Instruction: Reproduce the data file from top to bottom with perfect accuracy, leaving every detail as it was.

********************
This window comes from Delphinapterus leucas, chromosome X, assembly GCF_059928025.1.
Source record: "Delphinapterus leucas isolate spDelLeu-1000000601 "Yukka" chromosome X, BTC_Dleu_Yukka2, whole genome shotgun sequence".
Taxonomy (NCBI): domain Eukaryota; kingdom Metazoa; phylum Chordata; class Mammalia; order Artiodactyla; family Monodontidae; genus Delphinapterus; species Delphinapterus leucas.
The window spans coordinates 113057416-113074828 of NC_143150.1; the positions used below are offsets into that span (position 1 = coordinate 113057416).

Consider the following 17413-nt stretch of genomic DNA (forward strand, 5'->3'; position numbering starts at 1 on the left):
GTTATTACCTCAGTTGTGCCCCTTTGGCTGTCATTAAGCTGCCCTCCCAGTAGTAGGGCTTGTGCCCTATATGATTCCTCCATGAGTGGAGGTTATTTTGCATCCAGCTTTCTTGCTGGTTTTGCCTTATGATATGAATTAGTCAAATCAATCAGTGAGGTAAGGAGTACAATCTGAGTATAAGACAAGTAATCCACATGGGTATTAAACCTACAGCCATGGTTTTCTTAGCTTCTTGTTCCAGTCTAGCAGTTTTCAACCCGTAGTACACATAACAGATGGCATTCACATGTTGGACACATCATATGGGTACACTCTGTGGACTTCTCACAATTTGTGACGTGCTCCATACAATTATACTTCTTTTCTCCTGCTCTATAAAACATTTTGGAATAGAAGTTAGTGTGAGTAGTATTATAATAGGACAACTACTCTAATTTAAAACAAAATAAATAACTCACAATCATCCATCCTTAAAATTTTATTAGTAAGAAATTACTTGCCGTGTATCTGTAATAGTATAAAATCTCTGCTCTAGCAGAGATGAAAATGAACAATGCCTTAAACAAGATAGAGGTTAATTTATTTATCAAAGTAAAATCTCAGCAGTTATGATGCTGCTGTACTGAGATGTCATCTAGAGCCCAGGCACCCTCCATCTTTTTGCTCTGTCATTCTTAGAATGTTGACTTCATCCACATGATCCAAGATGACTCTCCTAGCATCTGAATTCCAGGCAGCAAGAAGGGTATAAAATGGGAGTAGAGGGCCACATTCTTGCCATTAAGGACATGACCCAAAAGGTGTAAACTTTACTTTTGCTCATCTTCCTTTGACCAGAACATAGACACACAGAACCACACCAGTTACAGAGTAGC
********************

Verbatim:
This window comes from Delphinapterus leucas, chromosome X, assembly GCF_059928025.1.
Source record: "Delphinapterus leucas isolate spDelLeu-1000000601 "Yukka" chromosome X, BTC_Dleu_Yukka2, whole genome shotgun sequence".
Taxonomy (NCBI): domain Eukaryota; kingdom Metazoa; phylum Chordata; class Mammalia; order Artiodactyla; family Monodontidae; genus Delphinapterus; species Delphinapterus leucas.
The window spans coordinates 113057416-113074828 of NC_143150.1; the positions used below are offsets into that span (position 1 = coordinate 113057416).

Consider the following 17413-nt stretch of genomic DNA (forward strand, 5'->3'; position numbering starts at 1 on the left):
GTTATTACCTCAGTTGTGCCCCTTTGGCTGTCATTAAGCTGCCCTCCCAGTAGTAGGGCTTGTGCCCTATATGATTCCTCCATGAGTGGAGGTTATTTTGCATCCAGCTTTCTTGCTGGTTTTGCCTTATGATATGAATTAGTCAAATCAATCAGTGAGGTAAGGAGTACAATCTGAGTATAAGACAAGTAATCCACATGGGTATTAAACCTACAGCCATGGTTTTCTTAGCTTCTTGTTCCAGTCTAGCAGTTTTCAACCCGTAGTACACATAACAGATGGCATTCACATGTTGGACACATCATATGGGTACACTCTGTGGACTTCTCACAATTTGTGACGTGCTCCATACAATTATACTTCTTTTCTCCTGCTCTATAAAACATTTTGGAATAGAAGTTAGTGTGAGTAGTATTATAATAGGACAACTACTCTAATTTAAAACAAAATAAATAACTCACAATCATCCATCCTTAAAATTTTATTAGTAAGAAATTACTTGCCGTGTATCTGTAATAGTATAAAATCTCTGCTCTAGCAGAGATGAAAATGAACAATGCCTTAAACAAGATAGAGGTTAATTTATTTATCAAAGTAAAATCTCAGCAGTTATGATGCTGCTGTACTGAGATGTCATCTAGAGCCCAGGCACCCTCCATCTTTTTGCTCTGTCATTCTTAGAATGTTGACTTCATCCACATGATCCAAGATGACTCTCCTAGCATCTGAATTCCAGGCAGCAAGAAGGGTATAAAATGGGAGTAGAGGGCCACATTCTTGCCATTAAGGACATGACCCAAAAGGTGTAAACTTTACTTTTGCTCATCTTCCTTTGACCAGAACATAGACACACAGAACCACACCAGTTACAGAGTAGC